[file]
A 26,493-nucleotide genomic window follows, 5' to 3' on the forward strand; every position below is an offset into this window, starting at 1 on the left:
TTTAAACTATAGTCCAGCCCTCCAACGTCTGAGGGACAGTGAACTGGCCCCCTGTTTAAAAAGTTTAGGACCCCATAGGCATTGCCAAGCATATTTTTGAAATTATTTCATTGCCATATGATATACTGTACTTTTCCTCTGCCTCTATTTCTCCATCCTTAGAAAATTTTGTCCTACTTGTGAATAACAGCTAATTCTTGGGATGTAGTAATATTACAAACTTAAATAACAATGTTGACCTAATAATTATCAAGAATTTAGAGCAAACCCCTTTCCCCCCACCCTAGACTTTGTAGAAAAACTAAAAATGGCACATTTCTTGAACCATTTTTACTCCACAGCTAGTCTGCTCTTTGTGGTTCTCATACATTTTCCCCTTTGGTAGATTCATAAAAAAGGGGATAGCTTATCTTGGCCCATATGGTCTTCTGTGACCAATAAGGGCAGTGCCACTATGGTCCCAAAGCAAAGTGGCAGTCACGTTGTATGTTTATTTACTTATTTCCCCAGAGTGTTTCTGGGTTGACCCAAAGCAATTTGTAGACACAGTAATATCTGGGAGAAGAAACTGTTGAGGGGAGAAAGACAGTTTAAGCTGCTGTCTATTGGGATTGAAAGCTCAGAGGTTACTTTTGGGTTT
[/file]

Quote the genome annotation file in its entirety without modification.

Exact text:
A 26,493-nucleotide genomic window follows, 5' to 3' on the forward strand; every position below is an offset into this window, starting at 1 on the left:
TTTAAACTATAGTCCAGCCCTCCAACGTCTGAGGGACAGTGAACTGGCCCCCTGTTTAAAAAGTTTAGGACCCCATAGGCATTGCCAAGCATATTTTTGAAATTATTTCATTGCCATATGATATACTGTACTTTTCCTCTGCCTCTATTTCTCCATCCTTAGAAAATTTTGTCCTACTTGTGAATAACAGCTAATTCTTGGGATGTAGTAATATTACAAACTTAAATAACAATGTTGACCTAATAATTATCAAGAATTTAGAGCAAACCCCTTTCCCCCCACCCTAGACTTTGTAGAAAAACTAAAAATGGCACATTTCTTGAACCATTTTTACTCCACAGCTAGTCTGCTCTTTGTGGTTCTCATACATTTTCCCCTTTGGTAGATTCATAAAAAAGGGGATAGCTTATCTTGGCCCATATGGTCTTCTGTGACCAATAAGGGCAGTGCCACTATGGTCCCAAAGCAAAGTGGCAGTCACGTTGTATGTTTATTTACTTATTTCCCCAGAGTGTTTCTGGGTTGACCCAAAGCAATTTGTAGACACAGTAATATCTGGGAGAAGAAACTGTTGAGGGGAGAAAGACAGTTTAAGCTGCTGTCTATTGGGATTGAAAGCTCAGAGGTTACTTTTGGGTTT